I didn't think it was a bad party. But I did think it was awkward, stressful and draining.

None of us knew the expectations of the other. I did invitations. L took care of the cake and favors. J and L's husband bowled with the kids. We all mingled with other parents.

In a sentence, we were not where we are now. Not even close.

Shortly after that party we came up with an agreement that we would switch off planning each of the kids "friend" parties going forward and split a reasonable set amount for a party. This has probably been one of the best things we ever did.

Even though we all get along and talk about everything now, we all still have different ideas and expectations. And too many spoons in the pot leads to trouble. Misunderstandings, miscommunications, icky feelings.

We all help each other and attend the parties, but there is one main contact and party planner, versus four. This just works for us.

We celebrate with each respective extended family seperately, because again, that's what works for us. I'm sure it seems a bit overboard and at times it feels that way to me too, but it's important that the kids get to celebrate with their extended families on both sides in both environments.

When T turned 7, L and I happened to show up at school on his birthday. Because we still weren't where we are now in our relationship, of course we had not communicated about this little endeavor. She had cupcakes for the class. I had Subway for T's lunch. We stood casually talking in the entry of the classroom waiting for lunchtime.

Naturally, T had a substitute teacher this day who treated L and I as if we were a traveling exhibit.

I'm not kidding. She had a million and one questions about our set up and getting along and who we were and if this lunch was at all awkward for us.

All the while that L and six month pregnant me, are sitting on a shared beach towel with T in the cafeteria for 'beach' day.

Humorous. Awkward. Fun. Those words just begin to describe it.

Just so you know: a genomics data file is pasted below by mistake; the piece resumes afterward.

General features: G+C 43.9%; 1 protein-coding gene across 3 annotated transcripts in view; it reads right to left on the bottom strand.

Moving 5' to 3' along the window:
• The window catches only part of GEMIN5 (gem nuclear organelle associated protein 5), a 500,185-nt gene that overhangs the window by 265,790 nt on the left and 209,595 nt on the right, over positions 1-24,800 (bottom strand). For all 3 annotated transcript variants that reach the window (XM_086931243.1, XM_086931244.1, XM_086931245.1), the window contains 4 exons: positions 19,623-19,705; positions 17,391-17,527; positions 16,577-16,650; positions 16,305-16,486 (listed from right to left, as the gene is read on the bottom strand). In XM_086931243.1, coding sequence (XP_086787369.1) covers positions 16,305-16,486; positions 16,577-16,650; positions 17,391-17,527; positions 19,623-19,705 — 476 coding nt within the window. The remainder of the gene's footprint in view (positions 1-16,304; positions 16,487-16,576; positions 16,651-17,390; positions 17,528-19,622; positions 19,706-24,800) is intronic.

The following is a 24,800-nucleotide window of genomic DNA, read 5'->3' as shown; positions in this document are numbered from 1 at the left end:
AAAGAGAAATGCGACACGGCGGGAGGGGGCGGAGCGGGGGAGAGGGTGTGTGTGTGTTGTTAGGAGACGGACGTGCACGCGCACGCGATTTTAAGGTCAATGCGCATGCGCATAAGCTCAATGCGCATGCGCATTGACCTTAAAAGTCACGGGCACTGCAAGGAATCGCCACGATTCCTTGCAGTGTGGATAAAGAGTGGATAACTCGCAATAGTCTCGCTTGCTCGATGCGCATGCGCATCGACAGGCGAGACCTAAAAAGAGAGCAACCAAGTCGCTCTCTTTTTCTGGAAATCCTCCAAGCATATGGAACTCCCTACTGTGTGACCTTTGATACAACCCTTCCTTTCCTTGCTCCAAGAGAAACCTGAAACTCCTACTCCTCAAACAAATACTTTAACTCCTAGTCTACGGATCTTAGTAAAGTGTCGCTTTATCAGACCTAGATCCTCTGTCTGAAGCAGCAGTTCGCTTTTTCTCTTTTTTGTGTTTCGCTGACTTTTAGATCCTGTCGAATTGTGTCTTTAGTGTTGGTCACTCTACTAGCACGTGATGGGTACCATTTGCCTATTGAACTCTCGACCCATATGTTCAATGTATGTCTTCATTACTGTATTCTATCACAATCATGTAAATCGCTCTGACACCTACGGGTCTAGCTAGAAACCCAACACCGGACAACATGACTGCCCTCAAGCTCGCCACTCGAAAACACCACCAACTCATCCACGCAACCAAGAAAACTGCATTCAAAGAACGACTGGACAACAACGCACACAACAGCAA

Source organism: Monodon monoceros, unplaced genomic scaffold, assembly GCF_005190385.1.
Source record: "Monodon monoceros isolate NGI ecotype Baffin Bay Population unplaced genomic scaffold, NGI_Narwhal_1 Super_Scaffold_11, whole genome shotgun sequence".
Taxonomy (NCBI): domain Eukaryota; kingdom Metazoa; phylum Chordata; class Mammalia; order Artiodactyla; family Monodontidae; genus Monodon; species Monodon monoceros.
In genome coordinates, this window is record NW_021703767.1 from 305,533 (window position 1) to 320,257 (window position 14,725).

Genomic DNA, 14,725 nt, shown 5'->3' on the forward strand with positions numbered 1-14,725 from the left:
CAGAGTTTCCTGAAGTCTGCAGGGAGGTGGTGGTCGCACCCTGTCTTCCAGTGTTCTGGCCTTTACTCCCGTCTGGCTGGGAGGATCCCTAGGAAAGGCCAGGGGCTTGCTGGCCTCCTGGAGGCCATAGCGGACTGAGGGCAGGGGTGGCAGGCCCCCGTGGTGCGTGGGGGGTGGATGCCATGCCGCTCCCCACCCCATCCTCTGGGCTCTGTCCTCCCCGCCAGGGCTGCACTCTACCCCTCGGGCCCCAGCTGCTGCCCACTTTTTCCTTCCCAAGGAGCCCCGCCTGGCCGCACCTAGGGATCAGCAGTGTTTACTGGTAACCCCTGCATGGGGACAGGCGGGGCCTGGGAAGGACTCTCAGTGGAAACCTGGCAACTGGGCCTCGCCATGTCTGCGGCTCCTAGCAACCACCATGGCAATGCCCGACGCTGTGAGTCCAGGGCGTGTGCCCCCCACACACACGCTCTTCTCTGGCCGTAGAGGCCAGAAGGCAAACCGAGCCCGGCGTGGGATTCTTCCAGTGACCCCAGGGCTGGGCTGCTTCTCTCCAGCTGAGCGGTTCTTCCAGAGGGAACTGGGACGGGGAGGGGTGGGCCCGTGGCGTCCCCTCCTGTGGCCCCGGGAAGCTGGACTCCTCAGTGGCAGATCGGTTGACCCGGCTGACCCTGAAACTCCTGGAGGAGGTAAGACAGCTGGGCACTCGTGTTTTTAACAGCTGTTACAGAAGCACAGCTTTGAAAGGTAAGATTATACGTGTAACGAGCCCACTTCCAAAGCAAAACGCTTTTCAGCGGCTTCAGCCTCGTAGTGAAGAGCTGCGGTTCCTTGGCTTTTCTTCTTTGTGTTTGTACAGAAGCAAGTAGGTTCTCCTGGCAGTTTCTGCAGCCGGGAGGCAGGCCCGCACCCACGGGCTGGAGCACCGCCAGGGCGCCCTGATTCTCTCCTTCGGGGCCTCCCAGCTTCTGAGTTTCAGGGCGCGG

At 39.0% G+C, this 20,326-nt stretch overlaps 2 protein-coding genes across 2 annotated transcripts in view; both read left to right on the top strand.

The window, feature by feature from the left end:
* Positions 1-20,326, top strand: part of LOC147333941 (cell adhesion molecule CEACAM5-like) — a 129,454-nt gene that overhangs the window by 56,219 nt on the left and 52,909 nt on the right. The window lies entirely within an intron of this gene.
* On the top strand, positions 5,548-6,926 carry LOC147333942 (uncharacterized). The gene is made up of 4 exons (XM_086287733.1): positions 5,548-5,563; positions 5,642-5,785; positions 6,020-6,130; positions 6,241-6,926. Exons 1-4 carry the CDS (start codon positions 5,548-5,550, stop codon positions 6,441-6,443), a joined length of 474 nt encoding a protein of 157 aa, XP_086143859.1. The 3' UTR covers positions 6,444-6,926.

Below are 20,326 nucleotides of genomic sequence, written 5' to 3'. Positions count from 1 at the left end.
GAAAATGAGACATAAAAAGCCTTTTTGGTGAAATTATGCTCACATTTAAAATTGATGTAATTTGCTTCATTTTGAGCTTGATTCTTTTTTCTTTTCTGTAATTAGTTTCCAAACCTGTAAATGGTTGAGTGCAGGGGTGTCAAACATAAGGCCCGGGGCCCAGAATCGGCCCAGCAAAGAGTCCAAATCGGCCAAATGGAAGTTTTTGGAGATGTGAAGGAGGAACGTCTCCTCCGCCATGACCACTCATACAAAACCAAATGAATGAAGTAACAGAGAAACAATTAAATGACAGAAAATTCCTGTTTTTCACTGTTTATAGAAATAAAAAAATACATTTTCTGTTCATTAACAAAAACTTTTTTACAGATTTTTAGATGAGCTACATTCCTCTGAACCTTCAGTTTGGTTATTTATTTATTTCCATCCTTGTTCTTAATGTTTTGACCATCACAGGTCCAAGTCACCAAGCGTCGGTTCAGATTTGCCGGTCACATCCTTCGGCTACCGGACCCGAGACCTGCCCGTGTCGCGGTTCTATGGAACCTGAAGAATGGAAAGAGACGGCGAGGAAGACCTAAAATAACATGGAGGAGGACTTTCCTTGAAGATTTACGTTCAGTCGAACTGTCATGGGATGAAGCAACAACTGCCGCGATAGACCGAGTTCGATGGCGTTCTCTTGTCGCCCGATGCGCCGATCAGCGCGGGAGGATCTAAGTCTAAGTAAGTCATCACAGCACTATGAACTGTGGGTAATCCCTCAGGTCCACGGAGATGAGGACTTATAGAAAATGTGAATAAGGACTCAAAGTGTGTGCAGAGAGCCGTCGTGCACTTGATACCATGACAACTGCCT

A tradition was born. Last year we again shared a Subway lunch with T the day before his birthday. And this year we celebrated our lunch with T last Friday.

It's something small, yet something meaningful that we share together.

Because M is in first grade, we've never gotten to have a special birthday lunch with her at school, but we didn't want her to feel bad last week when we surprised T, so we also surprised her. Her lunch is just prior to T's.

She sat next to one of her friends who leaned over and asked M which one is her mom. M proudly pointed at her mom and said, "That's my mom." and then pointed at me and said, "That's my stepmom."

Some of her little friends comments and questions were silly. One friend seemed disappointed that she only had one house since her mom and dad live together and another friend let us know that she too has two homes. M, seems unwavering in her ability to express who she is and the family she has and the love she has for all.

If I can be a little prideful right now, I want to say that I am proud of us. We've come a long way from an awkward, overwhelming bowling party where no one knew their place or what bounds they might be overstepping to an organized, family of friends. We work together to make sure that the kids special days are special and that all the key people in the kids lives get to play a role in that.

That, to me, is accomplishment right there.

Monday, January 28, 2008

One More Reason Getting Up at 6 AM Stinks.

There is no such thing as a morning compliment.

This morning, as I busied around the kitchen getting breakfast done and cleaned up and the kids ready to get out the door, M made an interesting revelation and comment.

"S, Don't you EVER brush your hair?!??"

Silence comes out of me as I stand holding her backpack and snack for school in my hands.

"You really look like a ragamuffin." She finishes as she bounces down the steps to leave for school.

M, maybe looking a little ragamuffin like herself, over Christmas break.

Sunday, January 27, 2008

I Survived.

Snowtubing was surprisingly much more fun than I had expected. I really enjoyed it, even after my initial feelings of seeing my life pass before my eyes.

It was the perfect day. After having nearly two weeks of FREEZING cold weather in Minnesota, it warmed up to close to 30 the day of the party. We were actually working up a sweat going up and down the hills.

It was a great day and I might even be apt to suggest a snowboarding day some weekend day this winter, because I did have fun. (Thanks L for getting my tush in gear and making me try something new. I'm alive to tell my story!)